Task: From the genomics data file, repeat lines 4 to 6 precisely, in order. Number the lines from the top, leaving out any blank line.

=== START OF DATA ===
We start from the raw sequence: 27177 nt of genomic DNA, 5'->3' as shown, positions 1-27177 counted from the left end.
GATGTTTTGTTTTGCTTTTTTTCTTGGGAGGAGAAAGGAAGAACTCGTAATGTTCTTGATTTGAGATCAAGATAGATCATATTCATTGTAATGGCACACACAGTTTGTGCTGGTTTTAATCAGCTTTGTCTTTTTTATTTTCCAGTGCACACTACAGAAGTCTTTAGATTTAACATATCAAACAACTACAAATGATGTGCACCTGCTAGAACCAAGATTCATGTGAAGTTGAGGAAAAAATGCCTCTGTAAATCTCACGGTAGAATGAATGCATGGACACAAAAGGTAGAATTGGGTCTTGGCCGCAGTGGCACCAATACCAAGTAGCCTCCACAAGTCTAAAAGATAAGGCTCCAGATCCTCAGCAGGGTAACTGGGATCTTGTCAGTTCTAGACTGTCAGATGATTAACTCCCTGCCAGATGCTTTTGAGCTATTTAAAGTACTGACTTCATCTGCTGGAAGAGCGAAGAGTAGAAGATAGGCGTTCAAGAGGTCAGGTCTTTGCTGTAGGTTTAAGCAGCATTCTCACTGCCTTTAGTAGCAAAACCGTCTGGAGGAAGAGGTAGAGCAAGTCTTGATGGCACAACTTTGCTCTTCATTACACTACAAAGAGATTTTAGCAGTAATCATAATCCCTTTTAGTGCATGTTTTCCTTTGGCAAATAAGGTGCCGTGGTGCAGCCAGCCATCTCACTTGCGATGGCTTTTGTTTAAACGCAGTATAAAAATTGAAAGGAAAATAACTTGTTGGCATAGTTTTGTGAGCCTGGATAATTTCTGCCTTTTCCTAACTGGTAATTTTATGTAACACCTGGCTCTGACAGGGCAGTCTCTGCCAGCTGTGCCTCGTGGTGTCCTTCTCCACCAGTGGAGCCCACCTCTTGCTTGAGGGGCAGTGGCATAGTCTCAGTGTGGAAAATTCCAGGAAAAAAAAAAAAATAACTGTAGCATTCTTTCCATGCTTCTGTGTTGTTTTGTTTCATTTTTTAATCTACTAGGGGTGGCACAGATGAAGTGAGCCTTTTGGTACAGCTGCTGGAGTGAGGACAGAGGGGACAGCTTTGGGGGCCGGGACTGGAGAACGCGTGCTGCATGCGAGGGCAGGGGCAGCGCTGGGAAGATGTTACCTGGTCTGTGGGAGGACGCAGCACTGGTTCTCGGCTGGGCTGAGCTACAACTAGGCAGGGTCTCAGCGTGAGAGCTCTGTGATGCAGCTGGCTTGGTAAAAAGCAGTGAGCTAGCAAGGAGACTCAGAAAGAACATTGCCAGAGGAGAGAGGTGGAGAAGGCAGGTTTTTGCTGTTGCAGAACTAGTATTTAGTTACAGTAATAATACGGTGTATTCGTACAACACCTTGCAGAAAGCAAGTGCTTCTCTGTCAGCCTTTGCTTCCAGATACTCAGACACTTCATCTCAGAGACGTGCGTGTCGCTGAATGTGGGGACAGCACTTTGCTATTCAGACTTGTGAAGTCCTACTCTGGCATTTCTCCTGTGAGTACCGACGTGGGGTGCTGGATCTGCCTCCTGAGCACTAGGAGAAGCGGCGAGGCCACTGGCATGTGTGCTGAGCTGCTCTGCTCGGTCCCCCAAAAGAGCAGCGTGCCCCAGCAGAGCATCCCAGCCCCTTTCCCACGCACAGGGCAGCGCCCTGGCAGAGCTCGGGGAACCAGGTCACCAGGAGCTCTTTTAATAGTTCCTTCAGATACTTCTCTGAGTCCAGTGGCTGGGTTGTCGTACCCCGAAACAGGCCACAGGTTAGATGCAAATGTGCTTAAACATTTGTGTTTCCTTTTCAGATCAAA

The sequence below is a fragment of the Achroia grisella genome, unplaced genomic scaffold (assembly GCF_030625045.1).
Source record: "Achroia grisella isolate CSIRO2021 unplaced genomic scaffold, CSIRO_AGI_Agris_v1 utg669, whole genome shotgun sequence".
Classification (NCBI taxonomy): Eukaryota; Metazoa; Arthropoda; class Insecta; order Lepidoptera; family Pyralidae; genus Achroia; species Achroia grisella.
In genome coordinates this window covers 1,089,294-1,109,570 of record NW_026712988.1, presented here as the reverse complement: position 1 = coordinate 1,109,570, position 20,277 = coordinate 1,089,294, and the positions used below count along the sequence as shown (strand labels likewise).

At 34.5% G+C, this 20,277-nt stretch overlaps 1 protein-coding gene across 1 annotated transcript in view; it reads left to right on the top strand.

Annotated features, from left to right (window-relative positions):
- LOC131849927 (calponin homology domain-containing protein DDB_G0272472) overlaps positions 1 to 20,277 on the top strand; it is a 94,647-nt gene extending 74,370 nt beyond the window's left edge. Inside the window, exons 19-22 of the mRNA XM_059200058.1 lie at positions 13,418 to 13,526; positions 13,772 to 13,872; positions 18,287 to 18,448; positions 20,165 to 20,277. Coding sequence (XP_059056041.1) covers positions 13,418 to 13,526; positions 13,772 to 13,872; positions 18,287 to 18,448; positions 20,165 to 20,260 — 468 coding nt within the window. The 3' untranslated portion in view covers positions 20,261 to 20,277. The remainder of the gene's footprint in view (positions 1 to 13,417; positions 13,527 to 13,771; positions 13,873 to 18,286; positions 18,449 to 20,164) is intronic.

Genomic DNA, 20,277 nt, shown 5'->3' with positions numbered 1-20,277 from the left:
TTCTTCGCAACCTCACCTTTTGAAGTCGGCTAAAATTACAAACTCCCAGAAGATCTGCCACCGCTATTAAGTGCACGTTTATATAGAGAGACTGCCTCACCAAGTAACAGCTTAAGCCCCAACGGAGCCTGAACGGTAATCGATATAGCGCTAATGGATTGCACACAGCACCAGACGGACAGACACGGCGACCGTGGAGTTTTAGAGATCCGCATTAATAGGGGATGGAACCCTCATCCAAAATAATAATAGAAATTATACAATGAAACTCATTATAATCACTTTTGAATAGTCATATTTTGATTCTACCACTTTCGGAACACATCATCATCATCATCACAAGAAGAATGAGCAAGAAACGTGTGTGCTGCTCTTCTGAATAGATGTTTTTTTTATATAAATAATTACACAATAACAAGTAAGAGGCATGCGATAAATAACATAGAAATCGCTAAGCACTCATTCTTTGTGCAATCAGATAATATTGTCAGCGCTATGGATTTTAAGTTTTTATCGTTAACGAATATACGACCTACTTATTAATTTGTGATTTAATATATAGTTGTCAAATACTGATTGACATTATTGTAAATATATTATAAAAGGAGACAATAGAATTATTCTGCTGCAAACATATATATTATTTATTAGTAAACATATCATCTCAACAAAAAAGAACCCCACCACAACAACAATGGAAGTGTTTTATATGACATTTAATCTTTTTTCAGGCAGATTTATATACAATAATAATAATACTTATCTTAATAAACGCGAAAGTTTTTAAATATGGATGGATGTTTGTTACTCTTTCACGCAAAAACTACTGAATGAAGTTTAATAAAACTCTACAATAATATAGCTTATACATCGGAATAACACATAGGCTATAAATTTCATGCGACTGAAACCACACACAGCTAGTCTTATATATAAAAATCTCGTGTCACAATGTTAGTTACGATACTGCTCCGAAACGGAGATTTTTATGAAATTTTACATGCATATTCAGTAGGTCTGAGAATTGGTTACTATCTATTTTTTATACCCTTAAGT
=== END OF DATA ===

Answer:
Source record: "Achroia grisella isolate CSIRO2021 unplaced genomic scaffold, CSIRO_AGI_Agris_v1 utg669, whole genome shotgun sequence".
Classification (NCBI taxonomy): Eukaryota; Metazoa; Arthropoda; class Insecta; order Lepidoptera; family Pyralidae; genus Achroia; species Achroia grisella.
In genome coordinates this window covers 1,089,294-1,109,570 of record NW_026712988.1, presented here as the reverse complement: position 1 = coordinate 1,109,570, position 20,277 = coordinate 1,089,294, and the positions used below count along the sequence as shown (strand labels likewise).